Unfortunately, at secondary school level, languages (as most subjects) are taught just to pass exams.

2) Again, as mentioned above, the adage of "use it or lose it", rings very true, and learnt knowledge can be soon and easily forgotten if not practised - hence the willingness of many Swiss to practice when they meet the likes of us - not helping our own language acquisition.

3) Having gained a qualification in TESOL, one of the most important things I learnt was that often people prefer not to speak a learnt foreign language for fear of making mistakes (also highlighted above). In training we learnt not to pick up on every error initially, but gradually and subtly correct in general terms for the whole class and not the individual(s) making the mistake(s) - the whole point being, it is better to communicate with mistakes, than not communicate at all. In the majority of cases, inferred meaning is always derived.
If the same principle is not taught at school level with any foreign language than it is likely there will be a reluctance to use it.
[after 10yrs, I still stumble around with a lack of vocab. and often inaccurate grammar]

4) Kanton Fribourg is bi-lingual. Because of my location and associations, it was important for me to learn German. However, the next villages and the city are French speaking, so I have to attempt to converse in French too - so instead of mastering one, I scrape by in one and struggle with the other - but I have no fear of making an ass of myself with mistakes, and in the majority of cases I get my meaning across, and understand the responses.

5) All the German speaking people in this area, that I know, are fluent in French. However as soon as you go into the city there is a real reluctance of many of the French speakers. (in shops and service) to speak German.
Many don't want to, but also a lot just can't, although they will have undoubtedly learnt it in school (at all levels of schooling).

6) A final point - for about the last 5yrs (maybe longer), there have been discussions, debates and votes at local and national level to introduce English as the first/next language to be taught in schools, after German (or French) - predominantly in German speaking Kantons. I am unsure as to what stage this is at, but if it hasn't already been adopted by some Kantons, I believe it soon will be.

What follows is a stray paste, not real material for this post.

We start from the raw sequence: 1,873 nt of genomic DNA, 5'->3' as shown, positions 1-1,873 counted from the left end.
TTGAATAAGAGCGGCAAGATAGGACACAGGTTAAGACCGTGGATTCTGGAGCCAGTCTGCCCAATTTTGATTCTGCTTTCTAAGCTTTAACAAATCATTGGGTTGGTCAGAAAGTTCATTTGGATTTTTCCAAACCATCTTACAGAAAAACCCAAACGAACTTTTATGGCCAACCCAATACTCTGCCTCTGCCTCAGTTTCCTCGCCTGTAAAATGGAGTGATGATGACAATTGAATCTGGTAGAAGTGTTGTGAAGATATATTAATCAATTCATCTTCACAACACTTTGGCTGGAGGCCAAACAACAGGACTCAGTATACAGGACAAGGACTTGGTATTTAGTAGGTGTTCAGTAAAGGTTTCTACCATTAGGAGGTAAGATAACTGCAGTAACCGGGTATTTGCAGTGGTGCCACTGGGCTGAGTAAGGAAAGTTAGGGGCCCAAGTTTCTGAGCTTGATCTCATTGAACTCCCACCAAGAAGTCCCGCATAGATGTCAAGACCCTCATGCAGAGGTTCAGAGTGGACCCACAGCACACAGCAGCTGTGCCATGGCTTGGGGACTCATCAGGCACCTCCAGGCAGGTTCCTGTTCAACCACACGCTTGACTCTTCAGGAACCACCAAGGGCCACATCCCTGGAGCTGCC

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  #59  
Old 23.05.2011, 10:19
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Re: Leaving the Swiss schooling system and unable to speak much English...

I'm not sure it's correct to compare English to learning French or German at school up to GCSE. It's not the same. English is THE international language. Regardless of whether a swisslet learns English or wants to learn English they will be subject to English.

All the most popular music is in English
All the most popular films are in English
All the biggest companies require English

As for dubbing of films. It's simply not the same. I pay to go and say my favourite actor, and to have his voice dubbed in another language is a rip off.

If you are quite happy to sit in your cocoon of only speaking French then fine, don't learn English. But if you want to get anywhere in life then being fluent in English is pretty important.
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  #60  
Old 23.05.2011, 10:20
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Re: Leaving the Swiss schooling system and unable to speak much English...

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I had French during 6 years, but forgot most of the theoretical rubbish very swiftly and on holidays to France made a re-start. Beside the fact that people who went to school before 1975 in many cases (Realschule ZH for example) had NO English at all. Add to this that somebody who grew up with Albanian, Serbian and Italian when learning German already was in the FOURTH language. That for Turks, German and Italian come BEFORE French and English.

So that the "....... years of .... " theory quoted above does not hold water.
..of course it does. Why are other countries more proficient then?